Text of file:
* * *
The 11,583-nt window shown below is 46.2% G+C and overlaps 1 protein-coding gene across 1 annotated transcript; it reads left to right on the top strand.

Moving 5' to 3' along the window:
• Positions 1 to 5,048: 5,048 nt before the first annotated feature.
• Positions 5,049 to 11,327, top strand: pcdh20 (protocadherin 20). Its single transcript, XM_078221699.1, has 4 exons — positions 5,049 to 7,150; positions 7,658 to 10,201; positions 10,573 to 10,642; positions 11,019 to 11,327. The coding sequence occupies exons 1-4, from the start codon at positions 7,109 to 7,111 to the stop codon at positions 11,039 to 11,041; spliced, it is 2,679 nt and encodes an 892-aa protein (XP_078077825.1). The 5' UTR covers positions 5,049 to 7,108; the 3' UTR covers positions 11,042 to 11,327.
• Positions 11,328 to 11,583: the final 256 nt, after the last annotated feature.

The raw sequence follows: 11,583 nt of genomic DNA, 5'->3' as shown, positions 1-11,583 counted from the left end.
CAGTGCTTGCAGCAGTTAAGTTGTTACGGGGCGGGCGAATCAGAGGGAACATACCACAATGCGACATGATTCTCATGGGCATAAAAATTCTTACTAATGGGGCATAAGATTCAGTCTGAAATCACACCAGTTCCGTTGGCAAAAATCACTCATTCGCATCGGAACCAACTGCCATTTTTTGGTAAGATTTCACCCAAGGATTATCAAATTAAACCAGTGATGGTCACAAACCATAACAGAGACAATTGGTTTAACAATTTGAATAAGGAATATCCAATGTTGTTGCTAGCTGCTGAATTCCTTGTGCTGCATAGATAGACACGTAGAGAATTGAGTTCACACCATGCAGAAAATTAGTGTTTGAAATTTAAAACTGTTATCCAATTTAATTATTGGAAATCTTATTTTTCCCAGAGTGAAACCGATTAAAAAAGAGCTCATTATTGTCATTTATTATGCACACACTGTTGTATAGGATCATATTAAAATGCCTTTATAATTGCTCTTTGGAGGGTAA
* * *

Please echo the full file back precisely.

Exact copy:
The 11,583-nt window shown below is 46.2% G+C and overlaps 1 protein-coding gene across 1 annotated transcript; it reads left to right on the top strand.

Moving 5' to 3' along the window:
• Positions 1 to 5,048: 5,048 nt before the first annotated feature.
• Positions 5,049 to 11,327, top strand: pcdh20 (protocadherin 20). Its single transcript, XM_078221699.1, has 4 exons — positions 5,049 to 7,150; positions 7,658 to 10,201; positions 10,573 to 10,642; positions 11,019 to 11,327. The coding sequence occupies exons 1-4, from the start codon at positions 7,109 to 7,111 to the stop codon at positions 11,039 to 11,041; spliced, it is 2,679 nt and encodes an 892-aa protein (XP_078077825.1). The 5' UTR covers positions 5,049 to 7,108; the 3' UTR covers positions 11,042 to 11,327.
• Positions 11,328 to 11,583: the final 256 nt, after the last annotated feature.

The raw sequence follows: 11,583 nt of genomic DNA, 5'->3' as shown, positions 1-11,583 counted from the left end.
CAGTGCTTGCAGCAGTTAAGTTGTTACGGGGCGGGCGAATCAGAGGGAACATACCACAATGCGACATGATTCTCATGGGCATAAAAATTCTTACTAATGGGGCATAAGATTCAGTCTGAAATCACACCAGTTCCGTTGGCAAAAATCACTCATTCGCATCGGAACCAACTGCCATTTTTTGGTAAGATTTCACCCAAGGATTATCAAATTAAACCAGTGATGGTCACAAACCATAACAGAGACAATTGGTTTAACAATTTGAATAAGGAATATCCAATGTTGTTGCTAGCTGCTGAATTCCTTGTGCTGCATAGATAGACACGTAGAGAATTGAGTTCACACCATGCAGAAAATTAGTGTTTGAAATTTAAAACTGTTATCCAATTTAATTATTGGAAATCTTATTTTTCCCAGAGTGAAACCGATTAAAAAAGAGCTCATTATTGTCATTTATTATGCACACACTGTTGTATAGGATCATATTAAAATGCCTTTATAATTGCTCTTTGGAGGGTAA